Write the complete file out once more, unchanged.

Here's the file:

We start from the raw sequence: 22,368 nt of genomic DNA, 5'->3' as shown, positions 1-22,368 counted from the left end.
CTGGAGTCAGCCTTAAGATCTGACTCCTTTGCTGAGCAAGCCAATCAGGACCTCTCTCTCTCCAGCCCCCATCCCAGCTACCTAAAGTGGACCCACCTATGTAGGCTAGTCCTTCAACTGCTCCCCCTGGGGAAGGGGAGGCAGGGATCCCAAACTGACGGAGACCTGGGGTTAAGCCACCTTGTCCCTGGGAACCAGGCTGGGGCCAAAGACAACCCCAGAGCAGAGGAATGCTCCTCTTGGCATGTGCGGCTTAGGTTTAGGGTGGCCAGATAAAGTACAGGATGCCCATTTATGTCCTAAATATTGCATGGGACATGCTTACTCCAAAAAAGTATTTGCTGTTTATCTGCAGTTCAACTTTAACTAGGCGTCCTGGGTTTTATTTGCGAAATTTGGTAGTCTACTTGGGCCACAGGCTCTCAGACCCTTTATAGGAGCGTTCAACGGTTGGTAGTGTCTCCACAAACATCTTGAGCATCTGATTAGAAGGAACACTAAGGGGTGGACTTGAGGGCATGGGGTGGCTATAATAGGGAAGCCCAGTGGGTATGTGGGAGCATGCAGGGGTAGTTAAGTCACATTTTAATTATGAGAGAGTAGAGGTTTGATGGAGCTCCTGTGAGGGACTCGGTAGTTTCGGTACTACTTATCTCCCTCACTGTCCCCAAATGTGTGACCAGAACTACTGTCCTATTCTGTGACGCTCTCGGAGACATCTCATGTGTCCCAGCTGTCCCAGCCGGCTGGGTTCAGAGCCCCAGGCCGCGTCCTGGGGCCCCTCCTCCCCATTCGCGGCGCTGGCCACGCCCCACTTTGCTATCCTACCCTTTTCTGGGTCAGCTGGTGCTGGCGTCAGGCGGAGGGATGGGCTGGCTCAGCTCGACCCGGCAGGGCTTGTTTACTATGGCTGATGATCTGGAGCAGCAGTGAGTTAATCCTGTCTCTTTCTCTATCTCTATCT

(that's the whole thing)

We start from the raw sequence: 22,368 nt of genomic DNA, 5'->3' as shown, positions 1-22,368 counted from the left end.
CTGGAGTCAGCCTTAAGATCTGACTCCTTTGCTGAGCAAGCCAATCAGGACCTCTCTCTCTCCAGCCCCCATCCCAGCTACCTAAAGTGGACCCACCTATGTAGGCTAGTCCTTCAACTGCTCCCCCTGGGGAAGGGGAGGCAGGGATCCCAAACTGACGGAGACCTGGGGTTAAGCCACCTTGTCCCTGGGAACCAGGCTGGGGCCAAAGACAACCCCAGAGCAGAGGAATGCTCCTCTTGGCATGTGCGGCTTAGGTTTAGGGTGGCCAGATAAAGTACAGGATGCCCATTTATGTCCTAAATATTGCATGGGACATGCTTACTCCAAAAAAGTATTTGCTGTTTATCTGCAGTTCAACTTTAACTAGGCGTCCTGGGTTTTATTTGCGAAATTTGGTAGTCTACTTGGGCCACAGGCTCTCAGACCCTTTATAGGAGCGTTCAACGGTTGGTAGTGTCTCCACAAACATCTTGAGCATCTGATTAGAAGGAACACTAAGGGGTGGACTTGAGGGCATGGGGTGGCTATAATAGGGAAGCCCAGTGGGTATGTGGGAGCATGCAGGGGTAGTTAAGTCACATTTTAATTATGAGAGAGTAGAGGTTTGATGGAGCTCCTGTGAGGGACTCGGTAGTTTCGGTACTACTTATCTCCCTCACTGTCCCCAAATGTGTGACCAGAACTACTGTCCTATTCTGTGACGCTCTCGGAGACATCTCATGTGTCCCAGCTGTCCCAGCCGGCTGGGTTCAGAGCCCCAGGCCGCGTCCTGGGGCCCCTCCTCCCCATTCGCGGCGCTGGCCACGCCCCACTTTGCTATCCTACCCTTTTCTGGGTCAGCTGGTGCTGGCGTCAGGCGGAGGGATGGGCTGGCTCAGCTCGACCCGGCAGGGCTTGTTTACTATGGCTGATGATCTGGAGCAGCAGTGAGTTAATCCTGTCTCTTTCTCTATCTCTATCT